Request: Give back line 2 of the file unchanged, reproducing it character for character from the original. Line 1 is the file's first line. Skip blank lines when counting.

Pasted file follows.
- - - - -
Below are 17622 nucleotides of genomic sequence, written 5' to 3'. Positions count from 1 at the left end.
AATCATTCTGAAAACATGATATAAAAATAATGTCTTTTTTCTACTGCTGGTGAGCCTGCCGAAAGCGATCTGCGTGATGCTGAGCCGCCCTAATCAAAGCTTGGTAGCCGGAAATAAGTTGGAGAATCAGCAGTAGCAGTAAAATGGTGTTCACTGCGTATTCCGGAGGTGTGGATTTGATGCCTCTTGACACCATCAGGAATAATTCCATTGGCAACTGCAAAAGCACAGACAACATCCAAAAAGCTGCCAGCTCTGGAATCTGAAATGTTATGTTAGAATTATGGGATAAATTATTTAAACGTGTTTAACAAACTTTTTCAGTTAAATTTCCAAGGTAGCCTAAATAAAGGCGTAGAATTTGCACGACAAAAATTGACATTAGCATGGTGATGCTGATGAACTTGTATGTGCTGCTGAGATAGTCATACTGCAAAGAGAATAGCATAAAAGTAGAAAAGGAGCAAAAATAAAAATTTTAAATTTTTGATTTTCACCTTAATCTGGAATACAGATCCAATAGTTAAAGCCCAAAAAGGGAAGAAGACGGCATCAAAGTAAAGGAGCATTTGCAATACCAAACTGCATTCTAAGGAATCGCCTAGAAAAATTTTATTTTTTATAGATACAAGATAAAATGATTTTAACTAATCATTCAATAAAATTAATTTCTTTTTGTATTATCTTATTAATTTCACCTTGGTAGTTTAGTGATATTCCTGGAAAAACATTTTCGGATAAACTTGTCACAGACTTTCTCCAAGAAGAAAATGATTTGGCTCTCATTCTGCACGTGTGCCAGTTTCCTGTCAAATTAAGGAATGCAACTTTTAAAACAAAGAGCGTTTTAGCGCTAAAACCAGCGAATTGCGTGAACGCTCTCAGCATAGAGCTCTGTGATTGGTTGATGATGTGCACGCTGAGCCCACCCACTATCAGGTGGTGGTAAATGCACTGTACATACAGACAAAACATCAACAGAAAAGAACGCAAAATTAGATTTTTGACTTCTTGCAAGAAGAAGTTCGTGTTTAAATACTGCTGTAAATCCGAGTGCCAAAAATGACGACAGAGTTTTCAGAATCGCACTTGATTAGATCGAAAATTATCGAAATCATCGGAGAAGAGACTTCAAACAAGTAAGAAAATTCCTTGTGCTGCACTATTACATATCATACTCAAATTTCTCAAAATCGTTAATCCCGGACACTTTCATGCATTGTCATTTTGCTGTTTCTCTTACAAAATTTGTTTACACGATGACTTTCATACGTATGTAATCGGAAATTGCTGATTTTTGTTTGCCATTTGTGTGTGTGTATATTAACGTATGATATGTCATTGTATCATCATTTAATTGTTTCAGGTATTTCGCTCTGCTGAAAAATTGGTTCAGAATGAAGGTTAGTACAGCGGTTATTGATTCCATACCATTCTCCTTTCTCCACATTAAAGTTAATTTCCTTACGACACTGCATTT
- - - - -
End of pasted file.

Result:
AATCATTCTGAAAACATGATATAAAAATAATGTCTTTTTTCTACTGCTGGTGAGCCTGCCGAAAGCGATCTGCGTGATGCTGAGCCGCCCTAATCAAAGCTTGGTAGCCGGAAATAAGTTGGAGAATCAGCAGTAGCAGTAAAATGGTGTTCACTGCGTATTCCGGAGGTGTGGATTTGATGCCTCTTGACACCATCAGGAATAATTCCATTGGCAACTGCAAAAGCACAGACAACATCCAAAAAGCTGCCAGCTCTGGAATCTGAAATGTTATGTTAGAATTATGGGATAAATTATTTAAACGTGTTTAACAAACTTTTTCAGTTAAATTTCCAAGGTAGCCTAAATAAAGGCGTAGAATTTGCACGACAAAAATTGACATTAGCATGGTGATGCTGATGAACTTGTATGTGCTGCTGAGATAGTCATACTGCAAAGAGAATAGCATAAAAGTAGAAAAGGAGCAAAAATAAAAATTTTAAATTTTTGATTTTCACCTTAATCTGGAATACAGATCCAATAGTTAAAGCCCAAAAAGGGAAGAAGACGGCATCAAAGTAAAGGAGCATTTGCAATACCAAACTGCATTCTAAGGAATCGCCTAGAAAAATTTTATTTTTTATAGATACAAGATAAAATGATTTTAACTAATCATTCAATAAAATTAATTTCTTTTTGTATTATCTTATTAATTTCACCTTGGTAGTTTAGTGATATTCCTGGAAAAACATTTTCGGATAAACTTGTCACAGACTTTCTCCAAGAAGAAAATGATTTGGCTCTCATTCTGCACGTGTGCCAGTTTCCTGTCAAATTAAGGAATGCAACTTTTAAAACAAAGAGCGTTTTAGCGCTAAAACCAGCGAATTGCGTGAACGCTCTCAGCATAGAGCTCTGTGATTGGTTGATGATGTGCACGCTGAGCCCACCCACTATCAGGTGGTGGTAAATGCACTGTACATACAGACAAAACATCAACAGAAAAGAACGCAAAATTAGATTTTTGACTTCTTGCAAGAAGAAGTTCGTGTTTAAATACTGCTGTAAATCCGAGTGCCAAAAATGACGACAGAGTTTTCAGAATCGCACTTGATTAGATCGAAAATTATCGAAATCATCGGAGAAGAGACTTCAAACAAGTAAGAAAATTCCTTGTGCTGCACTATTACATATCATACTCAAATTTCTCAAAATCGTTAATCCCGGACACTTTCATGCATTGTCATTTTGCTGTTTCTCTTACAAAATTTGTTTACACGATGACTTTCATACGTATGTAATCGGAAATTGCTGATTTTTGTTTGCCATTTGTGTGTGTGTATATTAACGTATGATATGTCATTGTATCATCATTTAATTGTTTCAGGTATTTCGCTCTGCTGAAAAATTGGTTCAGAATGAAGGTTAGTACAGCGGTTATTGATTCCATACCATTCTCCTTTCTCCACATTAAAGTTAATTTCCTTACGACACTGCATTT